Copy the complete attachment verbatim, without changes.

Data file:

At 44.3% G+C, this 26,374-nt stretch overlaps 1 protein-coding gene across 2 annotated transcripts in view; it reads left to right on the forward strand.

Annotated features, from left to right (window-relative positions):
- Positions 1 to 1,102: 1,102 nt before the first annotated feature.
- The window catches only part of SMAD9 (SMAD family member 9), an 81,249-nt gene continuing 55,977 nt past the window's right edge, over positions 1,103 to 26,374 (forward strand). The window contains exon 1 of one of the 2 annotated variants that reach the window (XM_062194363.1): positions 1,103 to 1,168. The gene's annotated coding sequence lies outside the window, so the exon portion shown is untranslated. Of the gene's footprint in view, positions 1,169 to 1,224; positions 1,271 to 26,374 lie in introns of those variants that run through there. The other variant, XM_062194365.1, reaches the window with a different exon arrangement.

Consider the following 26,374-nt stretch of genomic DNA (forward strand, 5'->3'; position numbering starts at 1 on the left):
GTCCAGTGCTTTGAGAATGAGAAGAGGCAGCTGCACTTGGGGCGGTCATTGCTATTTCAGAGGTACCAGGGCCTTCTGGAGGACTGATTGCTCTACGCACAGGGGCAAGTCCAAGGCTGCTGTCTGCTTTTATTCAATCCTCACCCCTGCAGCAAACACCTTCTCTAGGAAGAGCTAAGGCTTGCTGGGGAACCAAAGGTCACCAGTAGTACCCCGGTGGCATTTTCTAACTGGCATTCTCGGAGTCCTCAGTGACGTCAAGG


At 44.3% G+C, this 26,374-nt stretch overlaps 1 protein-coding gene across 2 annotated transcripts in view; it reads left to right on the forward strand.

Annotated features, from left to right (window-relative positions):
- Positions 1 to 1,102: 1,102 nt before the first annotated feature.
- The window catches only part of SMAD9 (SMAD family member 9), an 81,249-nt gene continuing 55,977 nt past the window's right edge, over positions 1,103 to 26,374 (forward strand). The window contains exon 1 of one of the 2 annotated variants that reach the window (XM_062194363.1): positions 1,103 to 1,168. The gene's annotated coding sequence lies outside the window, so the exon portion shown is untranslated. Of the gene's footprint in view, positions 1,169 to 1,224; positions 1,271 to 26,374 lie in introns of those variants that run through there. The other variant, XM_062194365.1, reaches the window with a different exon arrangement.

Consider the following 26,374-nt stretch of genomic DNA (forward strand, 5'->3'; position numbering starts at 1 on the left):
GTCCAGTGCTTTGAGAATGAGAAGAGGCAGCTGCACTTGGGGCGGTCATTGCTATTTCAGAGGTACCAGGGCCTTCTGGAGGACTGATTGCTCTACGCACAGGGGCAAGTCCAAGGCTGCTGTCTGCTTTTATTCAATCCTCACCCCTGCAGCAAACACCTTCTCTAGGAAGAGCTAAGGCTTGCTGGGGAACCAAAGGTCACCAGTAGTACCCCGGTGGCATTTTCTAACTGGCATTCTCGGAGTCCTCAGTGACGTCAAGG